The proportion fell from 72 per cent in January 2018 to 68 per cent in January 2019, according to the Department for Education's statistics, Provision for Children Under Five Years of Age in England.
While a fall is not unexpected, the news is a blow for a nationwide push by the DfE to boost the number of disadvantaged families taking up the offer - which had driven a steady rise from 58 per cent in 2015 to a peak last year.
The DfE has partly put the fall down to a change in the eligibility criteria.
- Analysis: Focus on 30 hours limits places for disadvantaged two-year-olds
- Analysis: Five ways councils can get more from 30 hours funded childcare
But sector representatives the National Day Nurseries Association and the Early Years Alliance have today underlined ongoing calls for the department to urgently increase funding across the childcare offers, particularly so that the most vulnerable children do not lose out.
Provision for children under 5 years of age in England, DfE
Jonathan Broadbery, head of policy and external relations at the NDNA, said: "The latest statistics giving the take-up of eligible two-year-old funded places should not be a surprise to the government.
"Its own report analysing take-up of funded places published last September revealed that providers found it more difficult to offer two-year-old places due to underfunding and lack of resources for children who needed extra support.
"We know that there is a lot of work being done in the London area to improve access to these funded places, but this is painting a picture of more fundamental issues affecting take-up across the country."
Last year's annual NDNA survey revealed that half of nurseries said they could not cover their delivery costs on the funding rates they were given for two-year-old places.
Broadbery added: "Giving disadvantaged two-year-olds early support is crucial for them to reach their full potential, so these issues must be addressed if we are to close the attainment gap."
Neil Leitch, chief executive of the alliance said any drop was "extremely concerning", adding: "Sadly this has been on the cards for some time because, as we have repeatedly warned ministers, underfunding has made it increasingly difficult for providers to deliver places for all children cost effectively.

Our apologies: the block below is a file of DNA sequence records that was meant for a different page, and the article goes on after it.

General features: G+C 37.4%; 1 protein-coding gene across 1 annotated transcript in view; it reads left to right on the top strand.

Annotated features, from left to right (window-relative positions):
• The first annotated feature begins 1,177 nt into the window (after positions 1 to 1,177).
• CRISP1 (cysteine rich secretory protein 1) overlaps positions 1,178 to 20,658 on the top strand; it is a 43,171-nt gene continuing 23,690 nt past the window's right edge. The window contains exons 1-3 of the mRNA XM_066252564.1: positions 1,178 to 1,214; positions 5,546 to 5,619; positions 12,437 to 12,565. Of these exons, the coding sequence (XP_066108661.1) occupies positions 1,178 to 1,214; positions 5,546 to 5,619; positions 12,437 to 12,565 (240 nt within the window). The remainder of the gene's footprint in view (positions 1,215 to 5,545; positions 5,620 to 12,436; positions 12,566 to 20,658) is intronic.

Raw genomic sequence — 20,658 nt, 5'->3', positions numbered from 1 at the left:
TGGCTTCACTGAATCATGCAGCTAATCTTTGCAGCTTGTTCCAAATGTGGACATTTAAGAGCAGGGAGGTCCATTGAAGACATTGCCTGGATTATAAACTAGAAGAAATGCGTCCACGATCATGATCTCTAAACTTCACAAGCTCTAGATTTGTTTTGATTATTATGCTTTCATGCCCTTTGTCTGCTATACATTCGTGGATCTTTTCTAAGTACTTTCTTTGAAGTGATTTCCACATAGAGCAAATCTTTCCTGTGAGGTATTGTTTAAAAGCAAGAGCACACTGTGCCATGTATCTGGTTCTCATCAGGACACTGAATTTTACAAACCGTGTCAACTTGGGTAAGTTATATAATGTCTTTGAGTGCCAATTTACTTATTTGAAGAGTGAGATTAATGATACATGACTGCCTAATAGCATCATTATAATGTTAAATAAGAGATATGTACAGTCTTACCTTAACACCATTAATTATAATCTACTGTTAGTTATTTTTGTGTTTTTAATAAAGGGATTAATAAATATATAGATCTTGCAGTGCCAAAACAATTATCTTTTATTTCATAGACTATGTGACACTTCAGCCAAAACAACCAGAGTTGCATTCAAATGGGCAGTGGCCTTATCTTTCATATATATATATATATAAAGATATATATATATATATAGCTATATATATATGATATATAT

"However, the problem is even greater for those trying to offer two-year-old funded places because, according to recent Ceeda research, the gap between average funding rates and providers costs is now 37 per cent.
"The children entitled to these places are some of those who would benefit most from early education so any government should be concerned about this.
"The fact that this drop is happening under a government forever talking up the importance of social mobility is especially frustrating.
"Ministers now need to reflect on where their stubbornness on early years funding is leaving our most vulnerable children and look to increase funding levels as a matter of urgency."
James Hempsall, national programme director for the DfE-funded Childcare Works which seeks to boost engagement, acknowledged the market pressure from the "highly popular" 30 hours offer which has "required providers to work very hard and adjust and carefully manage their delivery models over the past 12 months".
Another influence is that the number of eligible families has fallen with increases in the national minimum wage, he suggested.
Hempsall said: "Everyone involved in the two-year-old offer should remain proud of its achievements.
"We think there is much more that can be done, now 30 hours has been implemented, to reach eligible two-year-olds through partnership working and parent champions.
"Which is why there is a raft of new DfE-funded projects this year focusing on doing just that. Such as the Childcare Works "Changing Lives Through Childcare" programme.
"These sessions work with Jobcentre Plus, health visitors, children's centres and other parent-facing workers to explain the entitlements and encourage and motivate take-up."